A day after Scotland rejected independence, lawmakers in Spain's northeast region of Catalonia moved Friday to hold their own referendum on breaking away from Spain and forming a new European country.
Voting 106 to 28, Catalonia's regional parliament approved a law granting its leader power to hold a nonbinding vote on independence. Catalan President Artur Mas said he would sign the legislation and set a Nov. 9 date for balloting.
Outside the parliament, several hundred demonstrators surrounded the building, waving Catalan flags and chanting "We will vote!" and "Independence!"
Spain's constitutional court is widely expected to strike down the Catalan law as early as next week, triggering a legal standoff between Catalonia and its overseers in Madrid. The Spanish Constitution says that the country is indivisible, that referendums can be called only by the central government and that such measures must be voted upon by all Spaniards, not just one region.
"If in Madrid they think that by using the legal frameworks they can stop the political will of the majority of the Catalan people they are wrong! It's a big mistake," Mas told reporters gathered at his presidential palace in Barcelona's gothic quarter.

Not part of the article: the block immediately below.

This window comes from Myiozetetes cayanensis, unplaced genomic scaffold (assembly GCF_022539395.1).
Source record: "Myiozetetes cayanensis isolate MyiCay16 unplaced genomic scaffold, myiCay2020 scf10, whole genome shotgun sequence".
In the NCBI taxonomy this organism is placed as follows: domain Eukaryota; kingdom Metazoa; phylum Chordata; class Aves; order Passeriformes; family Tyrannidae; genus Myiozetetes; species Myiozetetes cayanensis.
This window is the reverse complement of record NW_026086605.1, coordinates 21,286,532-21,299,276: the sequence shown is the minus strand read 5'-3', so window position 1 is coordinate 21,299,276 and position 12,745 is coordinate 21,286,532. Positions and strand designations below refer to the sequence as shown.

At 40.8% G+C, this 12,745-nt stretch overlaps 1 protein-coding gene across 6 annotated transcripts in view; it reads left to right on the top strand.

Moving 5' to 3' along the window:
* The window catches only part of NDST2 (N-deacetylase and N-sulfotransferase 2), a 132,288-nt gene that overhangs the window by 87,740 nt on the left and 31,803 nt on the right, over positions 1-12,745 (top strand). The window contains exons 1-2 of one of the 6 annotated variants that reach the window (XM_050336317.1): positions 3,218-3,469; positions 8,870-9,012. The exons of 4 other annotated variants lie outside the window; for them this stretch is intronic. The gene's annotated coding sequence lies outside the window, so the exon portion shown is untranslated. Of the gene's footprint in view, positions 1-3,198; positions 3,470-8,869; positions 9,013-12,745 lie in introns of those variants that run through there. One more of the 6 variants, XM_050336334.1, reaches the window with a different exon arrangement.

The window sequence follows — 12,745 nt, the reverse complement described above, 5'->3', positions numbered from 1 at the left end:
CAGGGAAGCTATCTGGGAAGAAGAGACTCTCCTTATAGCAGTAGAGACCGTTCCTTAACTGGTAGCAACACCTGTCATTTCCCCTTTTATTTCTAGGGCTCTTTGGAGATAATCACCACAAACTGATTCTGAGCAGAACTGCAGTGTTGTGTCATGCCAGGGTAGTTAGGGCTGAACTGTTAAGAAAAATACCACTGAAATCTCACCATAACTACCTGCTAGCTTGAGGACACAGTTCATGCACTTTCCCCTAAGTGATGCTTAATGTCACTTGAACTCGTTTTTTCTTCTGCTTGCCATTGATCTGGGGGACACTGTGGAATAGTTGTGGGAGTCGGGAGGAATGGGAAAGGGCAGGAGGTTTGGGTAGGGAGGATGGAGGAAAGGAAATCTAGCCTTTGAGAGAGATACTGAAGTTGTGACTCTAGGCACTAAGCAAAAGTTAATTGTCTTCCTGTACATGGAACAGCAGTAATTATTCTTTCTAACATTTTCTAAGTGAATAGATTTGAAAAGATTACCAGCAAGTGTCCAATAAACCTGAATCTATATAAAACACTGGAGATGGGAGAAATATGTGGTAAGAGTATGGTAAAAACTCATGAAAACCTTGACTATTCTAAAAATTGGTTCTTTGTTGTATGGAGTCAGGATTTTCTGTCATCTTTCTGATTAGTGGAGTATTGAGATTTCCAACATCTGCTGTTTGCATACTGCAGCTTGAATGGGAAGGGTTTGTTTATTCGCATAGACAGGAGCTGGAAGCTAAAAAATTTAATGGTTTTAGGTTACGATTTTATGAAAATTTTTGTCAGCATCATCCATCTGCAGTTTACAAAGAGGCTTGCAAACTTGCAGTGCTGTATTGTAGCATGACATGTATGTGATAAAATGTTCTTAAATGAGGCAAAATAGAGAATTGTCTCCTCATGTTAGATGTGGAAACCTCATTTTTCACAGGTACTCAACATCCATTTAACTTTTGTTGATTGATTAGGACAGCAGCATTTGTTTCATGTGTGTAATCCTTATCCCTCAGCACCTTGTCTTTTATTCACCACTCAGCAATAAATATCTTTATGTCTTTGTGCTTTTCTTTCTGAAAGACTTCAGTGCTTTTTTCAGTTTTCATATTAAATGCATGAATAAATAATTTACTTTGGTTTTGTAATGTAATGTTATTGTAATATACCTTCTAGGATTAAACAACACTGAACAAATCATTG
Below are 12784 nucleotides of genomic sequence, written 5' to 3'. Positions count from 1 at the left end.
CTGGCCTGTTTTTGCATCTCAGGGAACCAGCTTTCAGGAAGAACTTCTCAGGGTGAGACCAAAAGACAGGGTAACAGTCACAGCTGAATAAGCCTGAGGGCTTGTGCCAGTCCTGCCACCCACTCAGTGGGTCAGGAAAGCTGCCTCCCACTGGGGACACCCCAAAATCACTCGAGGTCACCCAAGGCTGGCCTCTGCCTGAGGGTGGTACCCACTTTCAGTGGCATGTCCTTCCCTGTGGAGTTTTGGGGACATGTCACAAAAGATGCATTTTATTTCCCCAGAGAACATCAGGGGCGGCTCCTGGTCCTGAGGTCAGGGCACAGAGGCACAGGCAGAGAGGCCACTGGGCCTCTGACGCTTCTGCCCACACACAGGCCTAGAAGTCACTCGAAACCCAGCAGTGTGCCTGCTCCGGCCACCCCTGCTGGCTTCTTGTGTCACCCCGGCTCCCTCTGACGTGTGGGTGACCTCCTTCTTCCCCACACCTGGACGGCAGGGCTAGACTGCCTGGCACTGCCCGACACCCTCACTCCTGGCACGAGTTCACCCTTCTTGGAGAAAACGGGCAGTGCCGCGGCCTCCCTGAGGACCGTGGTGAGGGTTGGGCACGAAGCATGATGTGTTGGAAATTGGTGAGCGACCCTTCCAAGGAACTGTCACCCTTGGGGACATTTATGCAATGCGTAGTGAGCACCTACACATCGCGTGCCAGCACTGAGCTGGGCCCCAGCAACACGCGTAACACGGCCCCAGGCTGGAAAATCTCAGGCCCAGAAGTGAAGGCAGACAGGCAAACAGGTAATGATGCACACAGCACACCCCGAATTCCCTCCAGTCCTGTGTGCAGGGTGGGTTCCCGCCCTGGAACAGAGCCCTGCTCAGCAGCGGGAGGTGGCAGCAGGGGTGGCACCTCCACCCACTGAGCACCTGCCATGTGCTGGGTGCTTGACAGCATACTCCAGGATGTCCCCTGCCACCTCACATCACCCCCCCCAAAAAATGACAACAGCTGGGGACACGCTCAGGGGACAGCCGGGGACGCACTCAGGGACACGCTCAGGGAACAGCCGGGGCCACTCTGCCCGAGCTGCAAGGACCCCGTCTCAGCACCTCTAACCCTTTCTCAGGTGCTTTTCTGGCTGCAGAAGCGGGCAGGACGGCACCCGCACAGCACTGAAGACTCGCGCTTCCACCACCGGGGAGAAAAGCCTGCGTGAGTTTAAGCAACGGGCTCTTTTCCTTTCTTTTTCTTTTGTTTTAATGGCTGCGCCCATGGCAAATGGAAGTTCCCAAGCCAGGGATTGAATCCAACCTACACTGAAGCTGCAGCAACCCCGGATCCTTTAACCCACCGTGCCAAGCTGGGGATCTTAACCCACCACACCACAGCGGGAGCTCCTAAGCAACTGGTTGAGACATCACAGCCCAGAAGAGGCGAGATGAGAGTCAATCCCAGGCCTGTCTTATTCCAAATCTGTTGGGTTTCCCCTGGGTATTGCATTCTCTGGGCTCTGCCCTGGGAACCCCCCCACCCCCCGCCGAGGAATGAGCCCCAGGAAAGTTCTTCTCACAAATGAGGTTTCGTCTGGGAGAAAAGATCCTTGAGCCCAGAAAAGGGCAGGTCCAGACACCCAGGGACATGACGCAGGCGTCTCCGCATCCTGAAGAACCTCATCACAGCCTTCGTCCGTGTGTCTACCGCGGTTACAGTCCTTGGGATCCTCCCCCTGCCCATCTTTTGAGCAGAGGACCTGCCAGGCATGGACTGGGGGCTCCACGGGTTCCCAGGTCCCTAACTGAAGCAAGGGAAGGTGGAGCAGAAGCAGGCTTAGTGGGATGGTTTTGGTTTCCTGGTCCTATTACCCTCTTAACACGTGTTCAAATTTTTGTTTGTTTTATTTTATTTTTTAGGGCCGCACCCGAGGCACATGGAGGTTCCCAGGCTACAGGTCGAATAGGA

Scotland's independence measure, though defeated, stirred hope in Catalonia, with a population of 7.6 million. Many Catalans threw Scotland-themed parties this week, complete with bagpipes and haggis.
"For one day, I would like to be Scottish," said Gabriel Herredero, 25, wearing a kilt in downtown Barcelona. "As Catalans, we would be proud also to be able to vote for something we really want."
With their own language and culture, Catalans have long sought autonomy from Spain. Their customs were repressed under the nearly-40-year military dictatorship of Francisco Franco, who died in 1975. More recently, many Catalans believed their wealthy region was unfairly subsidizing poorer parts of Spain during the country's economic crisis.
Last week, as many as 1.8 million people packed Barcelona for pro-independence rallies on Catalonia's national day. Polls show that a large majority of Catalans want to vote on their future status, though they are roughly — like Scotland — on whether to seek independence.
"We think that independent of the result, the Scottish people have won, because they can vote. They can decide their future," said Carme Forcadell, head of a pro-independence group that helped organize last week's rally. "Why them and not us?"
Frayer is a special correspondent.